A decision aid in the form of an informative booklet can help women aged 75 years and older to determine whether it's a good idea to continue with breast cancer screening, suggests a pilot study published January 31 by PEC Innovation.
A group led by Dejana Braithwaite, PhD, from the University of Florida in Gainesville found that their aid, a booklet that presents clinician perspectives on screening mammography, helped better inform older women about breast cancer risk, as well as the potential benefits and harms of continued screening.
"We created this booklet because few conversation aids are available to support older women and their primary care physicians make decisions on whether to continue screening," Braithwaite told AuntMinnie.com.
Debate continues regarding how often older women should continue to be screened for breast cancer, including how often they should undergo mammography. The U.S. Preventive Services Task Force (USPSTF) recommends biennial screening mammography through age 74, a B-level recommendation. However, some previous studies suggest that screening through age 80 may be cost-effective.
Braithwaite and colleagues sought to test a patient-centered decision aid booklet to communicate with older women about the potential benefits and risks of breast cancer screening after age 74. They developed it by analyzing factors that clinicians believe are the most influential in their recommendations, as well as using life expectancy based on the University of California, San Francisco's ePrognosis website, which assesses a person's overall health and sociodemographic characteristics.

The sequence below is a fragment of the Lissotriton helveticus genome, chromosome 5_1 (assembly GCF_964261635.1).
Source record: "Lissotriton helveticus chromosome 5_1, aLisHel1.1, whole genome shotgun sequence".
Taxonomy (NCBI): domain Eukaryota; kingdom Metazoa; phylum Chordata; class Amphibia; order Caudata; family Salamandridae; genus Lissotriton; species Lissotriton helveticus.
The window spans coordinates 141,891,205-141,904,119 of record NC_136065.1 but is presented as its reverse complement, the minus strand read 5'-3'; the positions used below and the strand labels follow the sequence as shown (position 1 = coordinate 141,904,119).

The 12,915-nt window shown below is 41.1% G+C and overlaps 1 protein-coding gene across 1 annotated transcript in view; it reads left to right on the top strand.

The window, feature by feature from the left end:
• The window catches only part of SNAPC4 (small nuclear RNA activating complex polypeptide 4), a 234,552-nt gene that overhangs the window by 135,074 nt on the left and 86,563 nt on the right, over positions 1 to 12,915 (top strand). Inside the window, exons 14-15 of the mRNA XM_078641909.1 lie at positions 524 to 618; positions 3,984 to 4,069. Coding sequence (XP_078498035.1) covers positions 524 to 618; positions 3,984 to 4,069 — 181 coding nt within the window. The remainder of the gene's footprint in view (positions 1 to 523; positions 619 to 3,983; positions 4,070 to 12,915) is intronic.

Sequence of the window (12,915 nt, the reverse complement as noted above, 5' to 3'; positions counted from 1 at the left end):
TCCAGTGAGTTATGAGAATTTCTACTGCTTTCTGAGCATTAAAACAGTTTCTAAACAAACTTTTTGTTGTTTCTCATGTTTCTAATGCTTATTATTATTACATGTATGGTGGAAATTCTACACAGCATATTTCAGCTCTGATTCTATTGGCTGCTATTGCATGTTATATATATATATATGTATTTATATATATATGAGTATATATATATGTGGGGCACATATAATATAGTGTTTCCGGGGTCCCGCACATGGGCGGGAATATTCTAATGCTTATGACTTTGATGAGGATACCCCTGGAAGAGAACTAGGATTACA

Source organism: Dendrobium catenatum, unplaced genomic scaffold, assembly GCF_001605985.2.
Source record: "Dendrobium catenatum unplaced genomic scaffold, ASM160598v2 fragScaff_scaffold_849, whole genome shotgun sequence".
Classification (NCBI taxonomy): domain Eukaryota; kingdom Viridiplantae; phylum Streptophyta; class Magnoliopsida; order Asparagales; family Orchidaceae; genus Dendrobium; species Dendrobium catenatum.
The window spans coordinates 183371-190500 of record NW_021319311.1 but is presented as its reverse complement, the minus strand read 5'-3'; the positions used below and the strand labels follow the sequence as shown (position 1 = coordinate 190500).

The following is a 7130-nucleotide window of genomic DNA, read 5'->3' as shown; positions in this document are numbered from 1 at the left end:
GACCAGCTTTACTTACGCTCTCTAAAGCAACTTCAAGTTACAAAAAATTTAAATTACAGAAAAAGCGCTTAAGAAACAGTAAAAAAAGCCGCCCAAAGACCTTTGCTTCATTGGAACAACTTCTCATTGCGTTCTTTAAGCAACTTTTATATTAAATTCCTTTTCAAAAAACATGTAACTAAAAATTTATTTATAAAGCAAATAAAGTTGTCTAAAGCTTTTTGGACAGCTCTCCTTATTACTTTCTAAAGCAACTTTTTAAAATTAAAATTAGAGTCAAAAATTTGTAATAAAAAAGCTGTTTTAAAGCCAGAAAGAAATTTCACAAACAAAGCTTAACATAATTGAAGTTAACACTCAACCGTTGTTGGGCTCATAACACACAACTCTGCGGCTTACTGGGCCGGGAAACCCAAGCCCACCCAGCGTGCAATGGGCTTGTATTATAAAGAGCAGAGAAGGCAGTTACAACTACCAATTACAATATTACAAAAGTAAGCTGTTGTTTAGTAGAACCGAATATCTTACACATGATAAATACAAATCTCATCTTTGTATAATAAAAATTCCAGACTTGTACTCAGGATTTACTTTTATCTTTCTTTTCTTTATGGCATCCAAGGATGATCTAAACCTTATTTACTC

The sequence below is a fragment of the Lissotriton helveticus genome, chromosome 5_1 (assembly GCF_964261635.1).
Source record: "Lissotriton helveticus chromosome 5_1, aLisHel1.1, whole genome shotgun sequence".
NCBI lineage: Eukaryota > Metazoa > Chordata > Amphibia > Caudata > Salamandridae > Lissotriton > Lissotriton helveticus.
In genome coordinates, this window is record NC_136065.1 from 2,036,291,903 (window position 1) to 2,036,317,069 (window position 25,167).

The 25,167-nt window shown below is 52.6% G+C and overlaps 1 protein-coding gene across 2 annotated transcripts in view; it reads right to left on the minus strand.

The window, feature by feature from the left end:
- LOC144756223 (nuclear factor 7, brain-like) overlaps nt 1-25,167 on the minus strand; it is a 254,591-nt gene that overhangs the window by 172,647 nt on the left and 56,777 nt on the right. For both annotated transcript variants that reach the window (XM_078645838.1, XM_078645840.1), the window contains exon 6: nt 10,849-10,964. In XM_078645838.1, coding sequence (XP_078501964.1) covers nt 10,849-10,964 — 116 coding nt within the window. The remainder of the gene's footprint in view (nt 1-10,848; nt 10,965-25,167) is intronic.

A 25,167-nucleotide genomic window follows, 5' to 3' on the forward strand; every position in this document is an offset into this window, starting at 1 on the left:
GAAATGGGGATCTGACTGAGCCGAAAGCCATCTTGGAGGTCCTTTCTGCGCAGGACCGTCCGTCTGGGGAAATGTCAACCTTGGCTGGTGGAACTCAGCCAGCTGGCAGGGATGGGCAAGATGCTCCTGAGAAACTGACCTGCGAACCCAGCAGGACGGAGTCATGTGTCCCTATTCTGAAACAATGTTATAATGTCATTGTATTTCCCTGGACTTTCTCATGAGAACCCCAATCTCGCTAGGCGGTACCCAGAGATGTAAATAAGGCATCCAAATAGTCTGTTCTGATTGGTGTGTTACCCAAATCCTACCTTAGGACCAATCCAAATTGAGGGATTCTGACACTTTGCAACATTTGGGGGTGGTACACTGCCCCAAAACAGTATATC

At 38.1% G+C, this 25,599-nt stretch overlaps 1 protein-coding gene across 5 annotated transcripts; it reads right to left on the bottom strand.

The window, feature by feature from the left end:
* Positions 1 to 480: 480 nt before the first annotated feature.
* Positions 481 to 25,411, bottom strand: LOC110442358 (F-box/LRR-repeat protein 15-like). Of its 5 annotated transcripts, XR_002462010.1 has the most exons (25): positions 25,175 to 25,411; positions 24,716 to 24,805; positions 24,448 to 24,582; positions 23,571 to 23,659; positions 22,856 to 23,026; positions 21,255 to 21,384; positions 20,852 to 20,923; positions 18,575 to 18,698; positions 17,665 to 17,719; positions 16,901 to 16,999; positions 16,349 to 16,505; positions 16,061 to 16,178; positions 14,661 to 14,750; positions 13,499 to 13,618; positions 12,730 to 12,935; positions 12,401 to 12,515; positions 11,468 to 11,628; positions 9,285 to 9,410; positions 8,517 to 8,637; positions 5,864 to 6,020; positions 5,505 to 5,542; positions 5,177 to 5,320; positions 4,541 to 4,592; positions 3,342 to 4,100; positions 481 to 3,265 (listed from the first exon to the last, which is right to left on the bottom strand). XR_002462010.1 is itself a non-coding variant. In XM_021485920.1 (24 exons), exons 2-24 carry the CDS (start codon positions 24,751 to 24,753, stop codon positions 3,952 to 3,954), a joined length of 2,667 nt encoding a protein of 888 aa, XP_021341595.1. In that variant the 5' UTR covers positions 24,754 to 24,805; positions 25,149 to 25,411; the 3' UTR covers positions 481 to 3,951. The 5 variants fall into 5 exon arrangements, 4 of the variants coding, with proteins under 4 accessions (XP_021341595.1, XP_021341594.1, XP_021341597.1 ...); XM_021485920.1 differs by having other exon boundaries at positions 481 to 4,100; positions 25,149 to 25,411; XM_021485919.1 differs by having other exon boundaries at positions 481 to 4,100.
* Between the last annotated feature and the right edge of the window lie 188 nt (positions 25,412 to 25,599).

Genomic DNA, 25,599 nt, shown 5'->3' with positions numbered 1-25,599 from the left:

The researchers gathered data from 21 clinicians, 12 of whom were women and 17 of which practiced family medicine. Participating clinicians cited the following factors as influencing their recommendations: Patient age, comorbidity, functional status, cancer family history, USPSTF guidelines, and new research.
Fourteen women with an average age of 79 completed baseline surveys and received personalized booklets. Out of these, 11 completed the postintervention survey. The researchers found that all women who completed the survey were satisfied with the booklet length, nine found the booklet easy to understand, and eight found it helpful in decision making.
The authors also found that perceived lifetime breast cancer risk among the women decreased significantly from before to after receiving the booklet (p = 0.02).
"Further, women in our study held fairly strong intentions to talk to their primary clinician about stopping mammography," they wrote. "This suggests that shared decision-making encounters could add value to risk-based screening efforts in this population."
The group plans to conduct future studies to test the booklet's efficacy on screening mammography uptake and decision-making in a more diverse cohort of women aged 75 and older.
"The U.S. population is aging rapidly and there is wide variation in life expectancy. That makes it important to individualize cancer screening for older women," Braithwaite said. "Unnecessary screening can be harmful if it causes women to undergo treatment for a cancer that would not have caused symptoms in their lifetime."